Plastic facts keep getting scarier
How much plastic has been made in the last 60 years, and where has it ended up? Researchers have just finished an in-depth look into the “Production, Use and Fate of All Plastic Ever Made” – and the findings are as huge as that epic titles suggests.
We’ve produced a whopping 8.3 billion metric tons of plastics since the 1950s. That’s enough plastic to cover every inch of the UK ankle-deep more than TEN TIMES OVER.
Of that staggering total, a whopping 79% has ended up in landfills or the natural environment, including our oceans. Just 9% was recycled.
These findings give us an ever clearer picture of the catastrophe plastic pollution is wreaking on our precious environment. As one of the report’s authors, Jenna Jambeck notes, “you can’t go anywhere without finding plastic waste in our environment, including our oceans.” We’re all far too familiar with seeing plastic packaging like bottles and wrappers polluting our beaches, riverbanks, and streets.
As plastic leaks into our oceans, marine life are getting caught up and choked on bits of plastic, large and small. Plastic is so prevalent in our magnificent oceans that 1 in 3 turtles have now eaten plastic. As plastic enters every level of the ocean food chain, from zooplankton up to big fish and whales, it’s even travelling back to our plates in seafood.
And the problem is set to get worse. About half of all plastics produced between 1950-2015 were made since 2002. If this kind of trajectory continues, 12 billion tons of plastic waste will be in landfills or the natural environment by 2050. That’s the weight of over 66 million blue whales – the kind of amazing creatures that our oceans should be filled with, rather than plastic.
So how do we reverse this trend? This report makes ever clearer that single-use plastic packaging is a huge part of the problem, making up 42% of all plastics produced since the 1950s. Another of the report’s authors, Kara Lavender Law said of her findings, “ I think we need to take a careful look at our expansive use of plastics and ask when the use of these materials does or does not make sense.”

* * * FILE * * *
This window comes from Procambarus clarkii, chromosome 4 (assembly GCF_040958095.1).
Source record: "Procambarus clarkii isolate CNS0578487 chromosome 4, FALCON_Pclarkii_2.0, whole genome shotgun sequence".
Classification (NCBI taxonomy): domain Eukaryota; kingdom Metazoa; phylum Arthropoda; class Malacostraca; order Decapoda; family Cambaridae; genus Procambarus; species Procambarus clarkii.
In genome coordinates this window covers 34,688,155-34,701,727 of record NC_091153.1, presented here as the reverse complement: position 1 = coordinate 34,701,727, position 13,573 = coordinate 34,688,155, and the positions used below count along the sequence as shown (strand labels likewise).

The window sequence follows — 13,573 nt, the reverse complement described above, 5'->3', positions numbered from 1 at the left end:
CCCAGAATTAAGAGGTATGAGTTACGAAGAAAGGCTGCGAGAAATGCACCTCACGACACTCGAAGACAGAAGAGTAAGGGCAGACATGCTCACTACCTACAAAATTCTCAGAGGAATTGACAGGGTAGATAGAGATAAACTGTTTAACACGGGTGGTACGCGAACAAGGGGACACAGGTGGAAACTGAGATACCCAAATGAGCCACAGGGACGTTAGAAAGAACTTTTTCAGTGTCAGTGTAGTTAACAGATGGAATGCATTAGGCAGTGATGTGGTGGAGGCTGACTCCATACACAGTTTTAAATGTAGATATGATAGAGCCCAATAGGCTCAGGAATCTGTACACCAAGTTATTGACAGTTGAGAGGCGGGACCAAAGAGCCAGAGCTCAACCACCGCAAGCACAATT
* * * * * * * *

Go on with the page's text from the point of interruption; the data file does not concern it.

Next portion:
Surely we can agree that if we’re going to protect our oceans from becoming a massive rubbish dump, we need come up with better alternatives to single-use plastic. It simply doesn’t make sense for plastic bottles, bags or coffee cups to be used for only 5 minutes – after which, they can stick around in our environment for hundreds of years.
As the new report puts it, “without a well-designed and tailor-made management strategy for end-of-life plastics, humans are conducting a singular uncontrolled experiment on a global scale.” That experiment is already causing the deaths of hundreds of thousands of marine animals each year, according to the UN. We have to bring the problem of plastic pollution to an end.
That’s why Greenpeace is calling on major plastic producers like Coca-Cola, who sell over 100 billion single-use plastic bottles every year, to ditch throwaway packaging and embrace reusable alternatives that won’t put the health of our planet, and ourselves, at risk. Our oceans can’t stomach any more plastic. Companies that are designing plastic packaging to be used just once need to take responsibility and reduce their plastic footprints.
We also need governments to introduce schemes that work to stop plastic flowing into our oceans and our environment. Deposit return schemes have boosted collection and recycling rates of plastic bottles to over 80% in many parts of Europe. Add your name to our call to governments across the UK to introduce them here as well, and help us turn the tide on plastic pollution.
We need to take action to stem the flow of plastic into our oceans. Sign now to show your support for a nationwide deposit return scheme for plastic bottles.
About Louisa Casson
I'm a campaigner in Greenpeace UK's oceans team, leading our campaign to create the world's largest protected area in the Antarctic ocean.